For the last 38 years, Jack Chia’s vision of the American dream has been stacked inside cardboard boxes, unseen by the red-blooded men he aimed–aims–to sell it to. Chia is the 77-year-old founder of the GoodTime Publishing Company, whose sole product is the 1963 Girl-a-Week & Joke-a-Day Calendar, an eye-popping assemblage of vintage soft-core pinups and cornball one-liners. The fact that Chia’s calendar hasn’t yet sold out hasn’t shaken his faith in free enterprise, nor has it discouraged him from repeatedly trying to unload the multithousandsomething remaining copies of his dream project every time a new year has the same days and dates as 1963–which it has four times since. “To me it symbolized freedom and opportunity,” he says. “To an immigrant, those are the values I value most. Also, I am fond of cheesecakes.”

Hailing from Chongqing, China, Chia was a lieutenant colonel specializing in psychological warfare in Chiang Kai-shek’s embattled Nationalist Army in 1949. He and a few young comrades published an open letter proposing government reforms but became disillusioned when the corrupt old guard ignored them. He left Taiwan on the heels of Mao’s mainland victory and began studying international relations at Fordham University.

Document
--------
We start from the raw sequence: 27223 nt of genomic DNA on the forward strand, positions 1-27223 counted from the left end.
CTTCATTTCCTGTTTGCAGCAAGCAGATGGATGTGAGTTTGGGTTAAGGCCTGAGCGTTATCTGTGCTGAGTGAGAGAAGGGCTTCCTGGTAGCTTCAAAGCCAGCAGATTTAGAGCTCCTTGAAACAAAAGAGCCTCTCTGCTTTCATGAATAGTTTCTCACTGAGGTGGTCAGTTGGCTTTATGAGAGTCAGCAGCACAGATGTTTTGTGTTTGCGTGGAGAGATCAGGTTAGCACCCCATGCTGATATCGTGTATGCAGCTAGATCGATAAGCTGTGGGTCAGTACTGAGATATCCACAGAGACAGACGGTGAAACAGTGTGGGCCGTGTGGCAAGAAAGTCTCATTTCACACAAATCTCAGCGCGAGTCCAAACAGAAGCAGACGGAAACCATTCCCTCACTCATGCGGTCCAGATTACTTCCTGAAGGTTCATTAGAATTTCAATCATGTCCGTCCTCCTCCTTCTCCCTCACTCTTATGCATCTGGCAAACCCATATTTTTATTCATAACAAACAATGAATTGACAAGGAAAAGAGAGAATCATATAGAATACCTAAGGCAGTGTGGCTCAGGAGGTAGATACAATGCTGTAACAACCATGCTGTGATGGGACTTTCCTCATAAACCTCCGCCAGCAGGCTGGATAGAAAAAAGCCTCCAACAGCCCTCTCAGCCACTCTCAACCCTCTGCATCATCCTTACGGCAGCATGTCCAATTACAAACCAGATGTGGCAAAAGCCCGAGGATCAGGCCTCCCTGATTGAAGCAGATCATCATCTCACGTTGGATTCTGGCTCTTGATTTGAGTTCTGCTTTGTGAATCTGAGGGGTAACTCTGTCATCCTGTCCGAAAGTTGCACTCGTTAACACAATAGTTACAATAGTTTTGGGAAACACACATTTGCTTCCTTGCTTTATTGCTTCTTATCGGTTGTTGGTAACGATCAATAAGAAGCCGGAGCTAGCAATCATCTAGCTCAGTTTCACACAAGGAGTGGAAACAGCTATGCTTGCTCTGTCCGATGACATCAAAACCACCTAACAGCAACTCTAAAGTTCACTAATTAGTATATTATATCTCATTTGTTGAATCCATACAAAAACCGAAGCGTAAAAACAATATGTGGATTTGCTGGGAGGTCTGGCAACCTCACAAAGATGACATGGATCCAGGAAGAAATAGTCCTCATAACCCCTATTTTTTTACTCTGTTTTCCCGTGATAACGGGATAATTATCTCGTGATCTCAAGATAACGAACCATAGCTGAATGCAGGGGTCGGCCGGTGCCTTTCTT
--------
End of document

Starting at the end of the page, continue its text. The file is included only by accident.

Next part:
In New York he continued to rail against the Reds, translating a well-known 1953 anticommie book called Out of Red China. That led to a writing job for Voice of America, which broadcast his political commentaries, patriotic stories, and jokes into the mainland. He assembled some of those gags into a book he titled “Laughing Down Chairman Mao.” He can still recall a few of the old japes: “The dentist in China under communists has to pull the teeth through the nose. Why? Because who dares open their mouth? Ha ha ha ha ha.”

Chia, who has the disarming habit of laughing uproariously at memories of misfortune, got his first bitter blow from the American marketplace while busing tables at a resort in upstate New York. At the end of the summer, the paycheck he was counting on to pay his tuition bounced after the owner declared bankruptcy. “I got so mad. And here I work so hard for this system I believed in.” In a blind fury, he heaved all his jokes into the furnace–just before a letter arrived from a Hong Kong publisher, asking him to send the manuscript.